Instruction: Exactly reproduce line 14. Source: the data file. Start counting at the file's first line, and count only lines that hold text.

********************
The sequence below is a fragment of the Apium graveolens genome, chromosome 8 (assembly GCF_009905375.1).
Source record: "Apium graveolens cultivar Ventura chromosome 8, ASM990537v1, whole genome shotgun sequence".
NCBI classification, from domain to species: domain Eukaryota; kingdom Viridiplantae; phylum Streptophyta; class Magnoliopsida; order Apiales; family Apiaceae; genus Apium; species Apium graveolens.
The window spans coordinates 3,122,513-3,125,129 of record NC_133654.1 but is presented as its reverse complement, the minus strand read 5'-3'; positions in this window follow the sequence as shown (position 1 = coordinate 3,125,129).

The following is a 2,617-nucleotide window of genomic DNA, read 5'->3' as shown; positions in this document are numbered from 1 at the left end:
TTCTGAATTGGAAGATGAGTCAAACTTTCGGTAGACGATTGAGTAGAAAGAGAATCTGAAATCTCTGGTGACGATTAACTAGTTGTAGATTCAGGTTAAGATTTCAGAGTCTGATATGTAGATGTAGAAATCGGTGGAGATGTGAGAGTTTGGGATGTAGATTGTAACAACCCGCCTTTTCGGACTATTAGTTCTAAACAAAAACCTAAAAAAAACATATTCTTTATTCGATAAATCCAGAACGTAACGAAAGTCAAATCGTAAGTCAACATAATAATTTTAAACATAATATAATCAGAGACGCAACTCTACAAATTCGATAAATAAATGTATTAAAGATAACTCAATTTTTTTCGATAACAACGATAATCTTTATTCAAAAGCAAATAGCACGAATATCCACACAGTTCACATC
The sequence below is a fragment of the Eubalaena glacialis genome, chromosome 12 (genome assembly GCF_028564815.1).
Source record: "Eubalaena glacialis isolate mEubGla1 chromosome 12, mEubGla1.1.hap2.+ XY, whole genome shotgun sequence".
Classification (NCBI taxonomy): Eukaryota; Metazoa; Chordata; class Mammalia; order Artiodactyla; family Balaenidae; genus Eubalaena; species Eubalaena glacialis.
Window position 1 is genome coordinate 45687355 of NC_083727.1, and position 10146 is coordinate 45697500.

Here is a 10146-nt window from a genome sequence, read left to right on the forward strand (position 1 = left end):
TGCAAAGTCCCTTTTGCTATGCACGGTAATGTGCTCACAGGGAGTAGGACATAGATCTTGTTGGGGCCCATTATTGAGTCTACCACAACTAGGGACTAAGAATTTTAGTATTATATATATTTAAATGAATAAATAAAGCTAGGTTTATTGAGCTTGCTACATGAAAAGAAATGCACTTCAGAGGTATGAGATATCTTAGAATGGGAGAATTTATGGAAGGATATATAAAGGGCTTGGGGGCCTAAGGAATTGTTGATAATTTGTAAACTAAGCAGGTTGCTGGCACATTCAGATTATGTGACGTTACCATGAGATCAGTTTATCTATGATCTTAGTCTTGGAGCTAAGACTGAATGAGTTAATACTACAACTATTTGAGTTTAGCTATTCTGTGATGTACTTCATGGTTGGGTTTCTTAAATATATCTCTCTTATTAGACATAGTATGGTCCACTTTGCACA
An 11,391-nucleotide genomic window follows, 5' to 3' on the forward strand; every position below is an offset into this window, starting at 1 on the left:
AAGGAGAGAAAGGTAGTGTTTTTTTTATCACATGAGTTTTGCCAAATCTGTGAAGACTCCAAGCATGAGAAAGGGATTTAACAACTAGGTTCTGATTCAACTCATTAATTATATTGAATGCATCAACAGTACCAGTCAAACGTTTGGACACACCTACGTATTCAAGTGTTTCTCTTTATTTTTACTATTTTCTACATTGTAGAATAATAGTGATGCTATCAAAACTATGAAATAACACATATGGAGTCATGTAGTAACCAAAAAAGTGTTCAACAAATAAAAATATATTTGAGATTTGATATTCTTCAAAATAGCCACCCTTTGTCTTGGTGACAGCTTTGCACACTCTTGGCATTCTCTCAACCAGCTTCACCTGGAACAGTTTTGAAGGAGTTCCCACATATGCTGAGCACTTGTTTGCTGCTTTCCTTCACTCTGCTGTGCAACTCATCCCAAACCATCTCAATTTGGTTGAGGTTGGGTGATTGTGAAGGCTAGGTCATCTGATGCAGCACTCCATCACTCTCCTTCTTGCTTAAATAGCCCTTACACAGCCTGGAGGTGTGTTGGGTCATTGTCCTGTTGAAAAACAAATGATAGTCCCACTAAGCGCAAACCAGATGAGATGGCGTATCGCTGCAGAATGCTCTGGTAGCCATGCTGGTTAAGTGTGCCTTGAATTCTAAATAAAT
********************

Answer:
AAGGAGAGAAAGGTAGTGTTTTTTTTATCACATGAGTTTTGCCAAATCTGTGAAGACTCCAAGCATGAGAAAGGGATTTAACAACTAGGTTCTGATTCAACTCATTAATTATATTGAATGCATCAACAGTACCAGTCAAACGTTTGGACACACCTACGTATTCAAGTGTTTCTCTTTATTTTTACTATTTTCTACATTGTAGAATAATAGTGATGCTATCAAAACTATGAAATAACACATATGGAGTCATGTAGTAACCAAAAAAGTGTTCAACAAATAAAAATATATTTGAGATTTGATATTCTTCAAAATAGCCACCCTTTGTCTTGGTGACAGCTTTGCACACTCTTGGCATTCTCTCAACCAGCTTCACCTGGAACAGTTTTGAAGGAGTTCCCACATATGCTGAGCACTTGTTTGCTGCTTTCCTTCACTCTGCTGTGCAACTCATCCCAAACCATCTCAATTTGGTTGAGGTTGGGTGATTGTGAAGGCTAGGTCATCTGATGCAGCACTCCATCACTCTCCTTCTTGCTTAAATAGCCCTTACACAGCCTGGAGGTGTGTTGGGTCATTGTCCTGTTGAAAAACAAATGATAGTCCCACTAAGCGCAAACCAGATGAGATGGCGTATCGCTGCAGAATGCTCTGGTAGCCATGCTGGTTAAGTGTGCCTTGAATTCTAAATAAAT